6 Tools for Your Financial Safety Net

Gotta get on this!After tumbling down the stairs with my infant in my arms, I was grateful for the financial safety nets we have installed in our lives — even if we didn’t have to use all of them.

I feel pretty stupid for falling down the stairs, but as my dad always says, “that’s why they call it an accident.” I didn’t intend for it to happen, and I couldn’t have predicted or preventing it from happening. That is exactly why we should all have safety nets in place. As we take on more responsibilities in life, it becomes increasingly important to build a safety net that you hope to never have to use.

You may even have some of these tools at your disposal without even knowing it.

What kinds of financial safety nets should spouses or parents have in place?

Health Insurance

I was in rough shape when I landed on the floor, but Baby Stapler seemed fine. He was upset, no doubt, but he didn’t look injured. Regardless, we took him to the pediatrician right away. If we didn’t have health insurance, we might have found ourselves questioning whether it was worth it to take him even though he seemed fine.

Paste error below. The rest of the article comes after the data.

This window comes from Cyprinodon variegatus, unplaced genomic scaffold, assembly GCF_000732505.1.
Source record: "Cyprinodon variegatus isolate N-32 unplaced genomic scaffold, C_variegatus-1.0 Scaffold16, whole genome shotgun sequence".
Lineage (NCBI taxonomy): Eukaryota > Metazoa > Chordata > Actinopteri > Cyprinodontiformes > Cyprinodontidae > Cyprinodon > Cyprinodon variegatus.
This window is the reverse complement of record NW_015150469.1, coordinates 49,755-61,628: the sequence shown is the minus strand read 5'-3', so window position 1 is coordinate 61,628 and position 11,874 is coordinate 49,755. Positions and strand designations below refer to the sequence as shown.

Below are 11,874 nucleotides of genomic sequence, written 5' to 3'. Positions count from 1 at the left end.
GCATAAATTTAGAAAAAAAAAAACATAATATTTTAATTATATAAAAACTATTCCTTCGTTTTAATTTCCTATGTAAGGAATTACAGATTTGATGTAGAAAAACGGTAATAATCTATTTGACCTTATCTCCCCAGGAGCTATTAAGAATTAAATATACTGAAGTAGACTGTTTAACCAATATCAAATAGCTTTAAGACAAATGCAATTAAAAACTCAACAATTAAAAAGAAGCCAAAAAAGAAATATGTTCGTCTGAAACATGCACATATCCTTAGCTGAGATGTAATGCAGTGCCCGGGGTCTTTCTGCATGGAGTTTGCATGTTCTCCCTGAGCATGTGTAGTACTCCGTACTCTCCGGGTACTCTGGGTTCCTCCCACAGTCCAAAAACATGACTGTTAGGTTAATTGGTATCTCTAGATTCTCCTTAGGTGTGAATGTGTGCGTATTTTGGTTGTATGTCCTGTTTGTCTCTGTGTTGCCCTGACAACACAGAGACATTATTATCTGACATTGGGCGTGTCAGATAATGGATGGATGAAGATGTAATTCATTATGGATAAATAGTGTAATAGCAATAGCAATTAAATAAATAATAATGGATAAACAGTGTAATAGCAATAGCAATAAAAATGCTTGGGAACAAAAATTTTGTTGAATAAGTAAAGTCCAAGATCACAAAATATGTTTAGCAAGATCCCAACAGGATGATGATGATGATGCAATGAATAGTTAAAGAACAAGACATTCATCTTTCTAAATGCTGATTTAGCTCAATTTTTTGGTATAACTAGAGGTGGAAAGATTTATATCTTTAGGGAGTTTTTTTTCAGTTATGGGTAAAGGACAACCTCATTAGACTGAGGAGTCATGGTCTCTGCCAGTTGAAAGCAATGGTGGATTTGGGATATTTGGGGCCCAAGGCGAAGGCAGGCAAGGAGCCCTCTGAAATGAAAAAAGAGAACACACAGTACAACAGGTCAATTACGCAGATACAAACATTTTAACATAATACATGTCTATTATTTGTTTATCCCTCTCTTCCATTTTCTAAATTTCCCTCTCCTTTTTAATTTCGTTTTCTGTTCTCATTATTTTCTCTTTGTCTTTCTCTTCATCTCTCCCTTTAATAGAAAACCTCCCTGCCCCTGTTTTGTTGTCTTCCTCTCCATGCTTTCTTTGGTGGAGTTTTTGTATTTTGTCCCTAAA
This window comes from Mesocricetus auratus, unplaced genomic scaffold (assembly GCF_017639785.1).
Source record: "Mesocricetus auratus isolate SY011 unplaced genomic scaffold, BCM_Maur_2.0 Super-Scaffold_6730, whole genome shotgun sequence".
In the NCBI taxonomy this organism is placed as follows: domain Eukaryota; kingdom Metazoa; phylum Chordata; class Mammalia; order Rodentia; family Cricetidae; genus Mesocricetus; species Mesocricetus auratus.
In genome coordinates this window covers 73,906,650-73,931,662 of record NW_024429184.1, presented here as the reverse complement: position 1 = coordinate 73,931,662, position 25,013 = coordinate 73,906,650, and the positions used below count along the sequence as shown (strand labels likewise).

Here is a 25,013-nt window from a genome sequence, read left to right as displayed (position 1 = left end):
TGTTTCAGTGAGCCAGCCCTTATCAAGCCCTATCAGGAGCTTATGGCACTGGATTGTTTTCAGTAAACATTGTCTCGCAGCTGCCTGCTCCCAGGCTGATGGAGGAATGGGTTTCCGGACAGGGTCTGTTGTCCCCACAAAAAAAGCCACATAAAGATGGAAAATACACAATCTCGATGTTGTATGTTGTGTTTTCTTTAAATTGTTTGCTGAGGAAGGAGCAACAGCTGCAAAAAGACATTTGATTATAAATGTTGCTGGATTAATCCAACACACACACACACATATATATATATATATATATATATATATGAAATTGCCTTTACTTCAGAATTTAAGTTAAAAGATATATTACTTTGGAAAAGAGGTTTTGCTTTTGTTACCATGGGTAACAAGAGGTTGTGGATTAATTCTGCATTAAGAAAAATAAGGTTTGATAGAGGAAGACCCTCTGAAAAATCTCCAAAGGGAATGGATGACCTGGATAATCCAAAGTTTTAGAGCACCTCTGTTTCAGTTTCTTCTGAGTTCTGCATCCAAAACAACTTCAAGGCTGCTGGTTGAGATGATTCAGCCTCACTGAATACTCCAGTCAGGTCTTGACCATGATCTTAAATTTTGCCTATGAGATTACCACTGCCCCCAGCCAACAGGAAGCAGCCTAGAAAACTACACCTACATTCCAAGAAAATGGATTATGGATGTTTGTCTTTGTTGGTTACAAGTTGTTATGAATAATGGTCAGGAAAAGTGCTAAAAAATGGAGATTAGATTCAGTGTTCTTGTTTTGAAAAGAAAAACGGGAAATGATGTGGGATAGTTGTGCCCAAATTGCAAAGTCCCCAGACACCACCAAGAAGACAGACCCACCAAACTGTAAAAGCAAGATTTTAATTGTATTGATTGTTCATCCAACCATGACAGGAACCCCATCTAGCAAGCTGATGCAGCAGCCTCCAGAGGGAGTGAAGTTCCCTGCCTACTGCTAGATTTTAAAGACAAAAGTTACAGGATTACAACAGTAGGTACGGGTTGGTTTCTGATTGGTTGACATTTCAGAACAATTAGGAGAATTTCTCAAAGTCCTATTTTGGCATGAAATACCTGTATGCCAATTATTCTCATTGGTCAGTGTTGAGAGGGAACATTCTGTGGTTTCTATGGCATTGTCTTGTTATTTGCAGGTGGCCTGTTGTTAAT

The pediatrician did a thorough check-up on him, and declared him fine. I shudder to imagine if he had broken a bone or hit his head and we didn’t detect it until long after he was in pain from the injury.

Employee Assistance Program

After getting the all-clear from the pediatrician, Mr. Stapler called his Employee Assistance Program, which is a benefit many employers have for their employees. Employee Assistance Programs, or “EAPs” vary, but typically include assistance with finding childcare or nursing home care, mental health services for a limited time (they’re not intended to take the place of health insurance coverage), and medical hotlines. He called the medical hotline. The conversation lasted less than a minute.

Mr. Stapler: “My wife hit her head when she fell down the stairs and is wondering if she should go to the doctor.”

Hotline Employee: “She should go to the doctor.”

This occasion was a no-brainer, but the service is particularly useful when your doctor’s or pediatrician’s office is closed and you don’t know whether you should wait until they open in the morning or go to the emergency room instead.

Life Insurance

The doctor gave me a neurological exam. She told me that I passed, but I still shouldn’t sleep for more than two hours or take Advil within the next 24 hours — just in case I started exhibiting signs of a concussion. Then all the “what if”s started swirling around my brain: What if I went to sleep and Mr. Stapler couldn’t wake me up? What if I had smashed my head and died right there on the stairs?

I have some issues with anxiety, clearly.